Formulating the power equation of a rower
Dr. Kleshnev states that “the basic equation of mechanical power P” is P = F v cos(α). In vector notation, we can simplify this as:
eq.1: PX= FX∙vX
(in words: the dot product of the force vector and the velocity vector at point X)
In this equation, PX is the power exchanged at point X. Note that this is something else than power produced by say the rower.
Now also take note that “v” in this equation is not the velocity between “object” and “subject”. Instead, it is the velocity of the point of application of FX with respect to the chosen frame of reference. This can be found in virtually every classical mechanics reference. Obviously, the choice of the (velocity of the) frame of reference determines the size of P. For this reason, it is important to consider the complete power equation (e.g., our equation 1 in Lintmeijer et al., 2018), as the separate parts of the equation are often quite meaningless. Consider for example our equation 1, which is based on the equation of motion of the rower (i.e. applying Newton’s second law on the free body “rower”):
eq. 2: Ffeet + Fhandle + Fseat = mrower∙arower
For the sake of simplicity, let us only consider forces in the direction of boat travel (referred to by x in superscript) and assume that the horizontal seat force is zero (which is not unrealistic considering the limited mass of the seat and the fact that friction forces on the seat are very low compared to Fxhandle and Fxfeet). The equation of motion than becomes:
Note that the prove below still holds in 3D, only the equations become more extensive. From the equation of motion we can now go to the equation of power by multiplying each element in the equation by the velocity of the point of application of the respective forces. The right-hand side of the equation can be considered as an “inertial force”, we should multiply this part by the velocity of the center of mass of the rower. Note that the power equation in this case also contains a power source (the rower!). This power source goes on the left-hand side of the equation and is written as Prower (a good reference as to how to derive the power equation in cyclic endurance sports is Van Ingen Schenau, 1990). The standard power equation of the rower thus becomes:
Note that all the velocities are with respect to the same inertial (i.e. standing still or moving at a constant speed) frame of reference.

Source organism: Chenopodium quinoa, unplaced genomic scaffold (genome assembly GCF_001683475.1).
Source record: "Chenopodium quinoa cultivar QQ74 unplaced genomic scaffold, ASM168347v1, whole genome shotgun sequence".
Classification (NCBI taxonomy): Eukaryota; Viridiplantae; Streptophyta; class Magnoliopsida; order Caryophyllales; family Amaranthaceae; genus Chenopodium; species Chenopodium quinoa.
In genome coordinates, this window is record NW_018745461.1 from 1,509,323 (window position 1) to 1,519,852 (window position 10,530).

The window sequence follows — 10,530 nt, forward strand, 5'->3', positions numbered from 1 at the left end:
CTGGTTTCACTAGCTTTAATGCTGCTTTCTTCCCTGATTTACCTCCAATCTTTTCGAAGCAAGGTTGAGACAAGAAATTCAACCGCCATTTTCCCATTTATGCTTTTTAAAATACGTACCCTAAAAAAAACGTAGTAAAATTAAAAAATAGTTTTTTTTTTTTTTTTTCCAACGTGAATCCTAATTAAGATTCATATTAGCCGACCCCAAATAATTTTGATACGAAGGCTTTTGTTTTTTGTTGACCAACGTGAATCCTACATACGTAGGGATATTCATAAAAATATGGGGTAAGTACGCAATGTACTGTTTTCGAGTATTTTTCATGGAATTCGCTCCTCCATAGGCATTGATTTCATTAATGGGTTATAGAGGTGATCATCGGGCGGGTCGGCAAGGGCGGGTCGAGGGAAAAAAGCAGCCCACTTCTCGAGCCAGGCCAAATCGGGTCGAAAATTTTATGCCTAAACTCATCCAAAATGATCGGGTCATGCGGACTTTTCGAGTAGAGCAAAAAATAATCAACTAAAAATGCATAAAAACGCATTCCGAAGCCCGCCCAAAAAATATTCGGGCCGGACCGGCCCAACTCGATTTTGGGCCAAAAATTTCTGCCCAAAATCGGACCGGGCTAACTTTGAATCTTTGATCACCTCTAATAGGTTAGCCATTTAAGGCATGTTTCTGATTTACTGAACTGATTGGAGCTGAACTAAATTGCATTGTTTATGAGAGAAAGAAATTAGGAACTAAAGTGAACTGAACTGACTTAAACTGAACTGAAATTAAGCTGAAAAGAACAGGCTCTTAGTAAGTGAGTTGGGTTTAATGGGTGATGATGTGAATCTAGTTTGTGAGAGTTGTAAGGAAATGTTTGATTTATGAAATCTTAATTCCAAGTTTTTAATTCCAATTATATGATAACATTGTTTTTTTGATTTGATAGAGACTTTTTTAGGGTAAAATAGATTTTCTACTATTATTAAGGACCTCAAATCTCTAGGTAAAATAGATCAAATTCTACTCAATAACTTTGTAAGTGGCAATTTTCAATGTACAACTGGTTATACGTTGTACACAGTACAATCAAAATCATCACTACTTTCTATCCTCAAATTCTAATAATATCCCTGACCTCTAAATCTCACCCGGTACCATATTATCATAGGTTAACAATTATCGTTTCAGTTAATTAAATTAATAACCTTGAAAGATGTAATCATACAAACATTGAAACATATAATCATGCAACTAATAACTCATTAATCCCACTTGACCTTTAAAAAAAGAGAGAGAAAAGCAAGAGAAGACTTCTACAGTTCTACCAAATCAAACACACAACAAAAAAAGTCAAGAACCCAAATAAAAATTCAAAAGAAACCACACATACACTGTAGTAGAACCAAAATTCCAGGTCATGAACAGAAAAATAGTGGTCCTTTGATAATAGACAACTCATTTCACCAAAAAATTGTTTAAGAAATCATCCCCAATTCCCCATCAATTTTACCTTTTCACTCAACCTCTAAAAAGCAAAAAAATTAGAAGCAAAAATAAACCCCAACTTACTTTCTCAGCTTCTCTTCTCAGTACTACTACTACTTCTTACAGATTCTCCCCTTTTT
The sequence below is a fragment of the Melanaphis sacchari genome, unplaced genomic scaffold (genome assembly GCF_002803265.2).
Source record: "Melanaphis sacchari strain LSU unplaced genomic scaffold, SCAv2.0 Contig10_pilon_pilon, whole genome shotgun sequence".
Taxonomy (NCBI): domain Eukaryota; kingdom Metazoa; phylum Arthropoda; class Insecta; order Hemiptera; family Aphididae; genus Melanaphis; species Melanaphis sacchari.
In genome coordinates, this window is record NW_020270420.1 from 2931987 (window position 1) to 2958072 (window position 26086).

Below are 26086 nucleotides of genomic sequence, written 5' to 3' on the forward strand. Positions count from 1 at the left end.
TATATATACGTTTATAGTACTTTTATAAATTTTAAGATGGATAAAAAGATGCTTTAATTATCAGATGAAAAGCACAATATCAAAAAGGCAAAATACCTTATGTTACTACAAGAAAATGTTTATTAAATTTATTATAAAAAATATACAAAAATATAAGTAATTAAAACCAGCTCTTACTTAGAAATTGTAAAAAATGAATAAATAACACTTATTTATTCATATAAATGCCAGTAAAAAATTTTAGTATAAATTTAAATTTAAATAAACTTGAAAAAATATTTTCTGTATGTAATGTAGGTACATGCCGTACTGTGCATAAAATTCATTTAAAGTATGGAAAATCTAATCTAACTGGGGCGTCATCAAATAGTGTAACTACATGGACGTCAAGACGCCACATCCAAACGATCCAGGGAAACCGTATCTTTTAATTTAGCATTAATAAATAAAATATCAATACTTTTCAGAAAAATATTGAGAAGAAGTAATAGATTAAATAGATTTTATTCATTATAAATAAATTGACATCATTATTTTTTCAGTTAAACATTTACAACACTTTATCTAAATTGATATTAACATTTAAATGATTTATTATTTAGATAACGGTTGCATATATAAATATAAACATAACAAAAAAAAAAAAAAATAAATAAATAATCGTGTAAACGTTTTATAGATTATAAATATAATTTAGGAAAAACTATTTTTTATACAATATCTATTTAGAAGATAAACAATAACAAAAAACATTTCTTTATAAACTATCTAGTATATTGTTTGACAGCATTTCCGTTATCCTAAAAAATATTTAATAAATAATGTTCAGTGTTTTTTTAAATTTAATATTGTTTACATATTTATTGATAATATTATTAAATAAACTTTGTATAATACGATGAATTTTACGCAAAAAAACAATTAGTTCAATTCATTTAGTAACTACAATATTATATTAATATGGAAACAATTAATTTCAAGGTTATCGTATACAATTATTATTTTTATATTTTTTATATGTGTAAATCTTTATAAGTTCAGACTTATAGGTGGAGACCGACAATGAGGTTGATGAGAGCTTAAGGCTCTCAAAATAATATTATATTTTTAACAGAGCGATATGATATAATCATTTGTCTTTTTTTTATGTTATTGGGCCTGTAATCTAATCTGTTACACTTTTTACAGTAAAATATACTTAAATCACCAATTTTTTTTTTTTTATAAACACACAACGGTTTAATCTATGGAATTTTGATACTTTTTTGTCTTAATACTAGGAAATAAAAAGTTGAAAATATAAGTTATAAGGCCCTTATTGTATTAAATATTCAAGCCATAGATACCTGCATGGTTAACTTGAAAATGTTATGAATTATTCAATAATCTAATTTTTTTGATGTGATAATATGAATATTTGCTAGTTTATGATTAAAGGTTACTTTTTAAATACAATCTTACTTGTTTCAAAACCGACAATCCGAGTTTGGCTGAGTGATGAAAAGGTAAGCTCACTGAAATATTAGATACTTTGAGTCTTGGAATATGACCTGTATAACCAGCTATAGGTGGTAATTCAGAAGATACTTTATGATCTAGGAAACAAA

Effect of the velocity of the (inertial) frame of reference on Prower
Now it can be readily appreciated that most of the terms in the equation above depend on the choice of frame of reference. In fact, all terms; except Prower! Here’s the proof:
Say we change the velocity of the frame of reference by the velocity “vxextra” (vxextra could be the extra velocity because of a tailwind or caused by rowing in a larger boat). We now have:
Factoring out parts of the equation yields:
eq.6: Prower + Fxfeet∙(vxfeet) + Fxhands∙(vxhands) + (Fxfeet+Fxhands) ∙vxextra =
If you look closely at the equation above, you see that from equation 3 it follows that the terms (Fxfeet+Fxhands)∙vxextra and mrower∙axrower∙vxextra cancel each other out. What is left is the original power equation, equation 4.
Conclusion: Prower is independent of the choice of frame of reference, but the other terms are not. For rowing, it does not make much sense to discuss handle power and foot-stretcher power separately.
The power equation of a rower in a non-inertial frame of reference
Unfortunately; determining the force on the stretcher is not trivial. What many people do to circumvent this problem is to determine handle force and then multiply this force by the handle velocity with respect to the boat. However, by doing so, they (implicitly) adopt a non-inertial frame of reference; one that is moving with the boat.
When you do this, a fictitious force should be introduced. This fictitious force helps you to understand why the gauge measuring the force the weight lifter holds above his head in the rocket in Dr. Kleshnev’s example reads higher numbers when the rocket starts its journey to the moon. (Another well-known example of a fictitious force is the Coriolis force, which explains why water in a sink on earth moves down the sink in spirals – the earth basically being one large non-inertial frame of reference).
This fictitious force applies on the center of mass of the free body of interest (in our examples, the rower) and has size opposite of the mass of the free body times the acceleration of the frame of reference.
By not taking this fictitious force into account, an error is being introduced. To understand this, we start with the general equation of motion again, but this time considered in a non-inertial frame of reference with acceleration axf.o.r. (again, for the sake of simplicity, we only consider movement in the forward direction)